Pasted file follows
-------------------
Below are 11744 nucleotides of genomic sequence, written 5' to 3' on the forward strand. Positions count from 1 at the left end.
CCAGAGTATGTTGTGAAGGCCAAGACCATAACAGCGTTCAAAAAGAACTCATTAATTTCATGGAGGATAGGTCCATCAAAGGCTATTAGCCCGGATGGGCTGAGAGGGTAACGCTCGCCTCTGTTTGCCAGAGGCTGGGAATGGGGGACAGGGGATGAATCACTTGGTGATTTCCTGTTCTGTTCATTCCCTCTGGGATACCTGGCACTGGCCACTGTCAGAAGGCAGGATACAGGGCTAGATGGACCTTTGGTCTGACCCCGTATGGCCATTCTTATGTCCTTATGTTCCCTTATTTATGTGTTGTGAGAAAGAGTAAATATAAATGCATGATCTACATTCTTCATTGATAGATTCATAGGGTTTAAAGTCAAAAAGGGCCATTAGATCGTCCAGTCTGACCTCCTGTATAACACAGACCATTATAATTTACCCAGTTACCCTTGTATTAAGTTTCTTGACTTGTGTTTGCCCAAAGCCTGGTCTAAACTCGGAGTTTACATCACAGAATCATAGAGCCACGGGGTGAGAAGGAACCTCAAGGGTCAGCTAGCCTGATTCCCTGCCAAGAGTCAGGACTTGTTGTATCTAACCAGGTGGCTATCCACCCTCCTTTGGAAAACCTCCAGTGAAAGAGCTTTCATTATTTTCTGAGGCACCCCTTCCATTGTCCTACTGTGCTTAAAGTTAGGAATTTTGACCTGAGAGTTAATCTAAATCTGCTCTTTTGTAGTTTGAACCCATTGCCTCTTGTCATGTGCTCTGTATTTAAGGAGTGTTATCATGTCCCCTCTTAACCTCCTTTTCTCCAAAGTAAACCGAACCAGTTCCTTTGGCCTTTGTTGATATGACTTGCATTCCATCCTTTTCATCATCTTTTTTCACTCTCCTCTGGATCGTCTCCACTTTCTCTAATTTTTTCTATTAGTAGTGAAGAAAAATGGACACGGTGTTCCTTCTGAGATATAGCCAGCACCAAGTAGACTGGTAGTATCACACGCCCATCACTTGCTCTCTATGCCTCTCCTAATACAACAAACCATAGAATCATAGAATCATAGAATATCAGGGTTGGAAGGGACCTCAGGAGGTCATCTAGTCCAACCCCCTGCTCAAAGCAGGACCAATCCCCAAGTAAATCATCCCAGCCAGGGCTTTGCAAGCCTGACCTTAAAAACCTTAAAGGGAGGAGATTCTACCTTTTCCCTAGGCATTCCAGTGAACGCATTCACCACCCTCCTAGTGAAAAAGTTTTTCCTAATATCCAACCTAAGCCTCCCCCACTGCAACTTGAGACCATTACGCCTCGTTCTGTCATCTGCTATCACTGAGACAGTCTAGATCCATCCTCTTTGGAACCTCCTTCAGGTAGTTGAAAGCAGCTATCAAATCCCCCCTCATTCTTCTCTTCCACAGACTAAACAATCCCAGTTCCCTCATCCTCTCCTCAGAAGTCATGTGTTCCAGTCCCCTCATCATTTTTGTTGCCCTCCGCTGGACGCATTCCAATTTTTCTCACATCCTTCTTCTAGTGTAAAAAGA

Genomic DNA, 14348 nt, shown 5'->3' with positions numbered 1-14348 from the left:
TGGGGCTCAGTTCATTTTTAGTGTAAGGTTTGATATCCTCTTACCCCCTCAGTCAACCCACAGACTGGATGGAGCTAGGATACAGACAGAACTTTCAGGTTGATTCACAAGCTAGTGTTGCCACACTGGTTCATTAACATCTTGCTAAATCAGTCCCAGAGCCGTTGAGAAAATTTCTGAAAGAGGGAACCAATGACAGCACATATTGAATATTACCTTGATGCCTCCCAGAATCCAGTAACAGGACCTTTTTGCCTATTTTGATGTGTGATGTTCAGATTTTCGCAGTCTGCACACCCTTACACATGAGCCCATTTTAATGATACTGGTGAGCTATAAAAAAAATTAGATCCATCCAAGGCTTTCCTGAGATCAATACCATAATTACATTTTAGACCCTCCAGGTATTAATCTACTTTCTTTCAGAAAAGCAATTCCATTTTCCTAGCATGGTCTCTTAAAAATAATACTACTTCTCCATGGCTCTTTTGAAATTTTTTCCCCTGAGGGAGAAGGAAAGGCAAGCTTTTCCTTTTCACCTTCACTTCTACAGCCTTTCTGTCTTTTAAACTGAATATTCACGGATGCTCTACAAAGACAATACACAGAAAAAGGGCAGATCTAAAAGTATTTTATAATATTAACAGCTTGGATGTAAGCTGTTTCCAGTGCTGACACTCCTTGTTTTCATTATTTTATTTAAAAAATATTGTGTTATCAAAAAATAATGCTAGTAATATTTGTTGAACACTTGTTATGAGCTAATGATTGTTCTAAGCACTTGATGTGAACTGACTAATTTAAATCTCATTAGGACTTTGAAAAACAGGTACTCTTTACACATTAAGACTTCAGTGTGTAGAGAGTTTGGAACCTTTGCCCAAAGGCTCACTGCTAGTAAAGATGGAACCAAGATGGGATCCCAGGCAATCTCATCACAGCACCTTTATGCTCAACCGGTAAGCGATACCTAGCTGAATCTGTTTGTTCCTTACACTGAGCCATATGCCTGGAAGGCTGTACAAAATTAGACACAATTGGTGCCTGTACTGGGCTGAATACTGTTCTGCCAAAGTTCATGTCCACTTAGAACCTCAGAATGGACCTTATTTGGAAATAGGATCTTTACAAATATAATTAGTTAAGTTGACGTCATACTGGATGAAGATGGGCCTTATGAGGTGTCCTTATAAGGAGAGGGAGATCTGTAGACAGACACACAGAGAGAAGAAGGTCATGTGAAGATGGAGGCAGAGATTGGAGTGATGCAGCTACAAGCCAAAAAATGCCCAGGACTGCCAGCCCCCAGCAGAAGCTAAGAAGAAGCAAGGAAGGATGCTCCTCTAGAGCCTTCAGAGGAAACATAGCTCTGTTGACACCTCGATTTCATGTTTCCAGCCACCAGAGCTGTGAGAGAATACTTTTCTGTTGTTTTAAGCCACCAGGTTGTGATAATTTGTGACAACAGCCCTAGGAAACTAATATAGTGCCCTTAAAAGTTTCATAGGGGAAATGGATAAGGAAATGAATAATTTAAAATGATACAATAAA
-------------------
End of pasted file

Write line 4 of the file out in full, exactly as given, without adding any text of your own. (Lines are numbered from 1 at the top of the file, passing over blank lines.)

TGGGGCTCAGTTCATTTTTAGTGTAAGGTTTGATATCCTCTTACCCCCTCAGTCAACCCACAGACTGGATGGAGCTAGGATACAGACAGAACTTTCAGGTTGATTCACAAGCTAGTGTTGCCACACTGGTTCATTAACATCTTGCTAAATCAGTCCCAGAGCCGTTGAGAAAATTTCTGAAAGAGGGAACCAATGACAGCACATATTGAATATTACCTTGATGCCTCCCAGAATCCAGTAACAGGACCTTTTTGCCTATTTTGATGTGTGATGTTCAGATTTTCGCAGTCTGCACACCCTTACACATGAGCCCATTTTAATGATACTGGTGAGCTATAAAAAAAATTAGATCCATCCAAGGCTTTCCTGAGATCAATACCATAATTACATTTTAGACCCTCCAGGTATTAATCTACTTTCTTTCAGAAAAGCAATTCCATTTTCCTAGCATGGTCTCTTAAAAATAATACTACTTCTCCATGGCTCTTTTGAAATTTTTTCCCCTGAGGGAGAAGGAAAGGCAAGCTTTTCCTTTTCACCTTCACTTCTACAGCCTTTCTGTCTTTTAAACTGAATATTCACGGATGCTCTACAAAGACAATACACAGAAAAAGGGCAGATCTAAAAGTATTTTATAATATTAACAGCTTGGATGTAAGCTGTTTCCAGTGCTGACACTCCTTGTTTTCATTATTTTATTTAAAAAATATTGTGTTATCAAAAAATAATGCTAGTAATATTTGTTGAACACTTGTTATGAGCTAATGATTGTTCTAAGCACTTGATGTGAACTGACTAATTTAAATCTCATTAGGACTTTGAAAAACAGGTACTCTTTACACATTAAGACTTCAGTGTGTAGAGAGTTTGGAACCTTTGCCCAAAGGCTCACTGCTAGTAAAGATGGAACCAAGATGGGATCCCAGGCAATCTCATCACAGCACCTTTATGCTCAACCGGTAAGCGATACCTAGCTGAATCTGTTTGTTCCTTACACTGAGCCATATGCCTGGAAGGCTGTACAAAATTAGACACAATTGGTGCCTGTACTGGGCTGAATACTGTTCTGCCAAAGTTCATGTCCACTTAGAACCTCAGAATGGACCTTATTTGGAAATAGGATCTTTACAAATATAATTAGTTAAGTTGACGTCATACTGGATGAAGATGGGCCTTATGAGGTGTCCTTATAAGGAGAGGGAGATCTGTAGACAGACACACAGAGAGAAGAAGGTCATGTGAAGATGGAGGCAGAGATTGGAGTGATGCAGCTACAAGCCAAAAAATGCCCAGGACTGCCAGCCCCCAGCAGAAGCTAAGAAGAAGCAAGGAAGGATGCTCCTCTAGAGCCTTCAGAGGAAACATAGCTCTGTTGACACCTCGATTTCATGTTTCCAGCCACCAGAGCTGTGAGAGAATACTTTTCTGTTGTTTTAAGCCACCAGGTTGTGATAATTTGTGACAACAGCCCTAGGAAACTAATATAGTGCCCTTAAAAGTTTCATAGGGGAAATGGATAAGGAAATGAATAATTTAAAATGATACAATAAA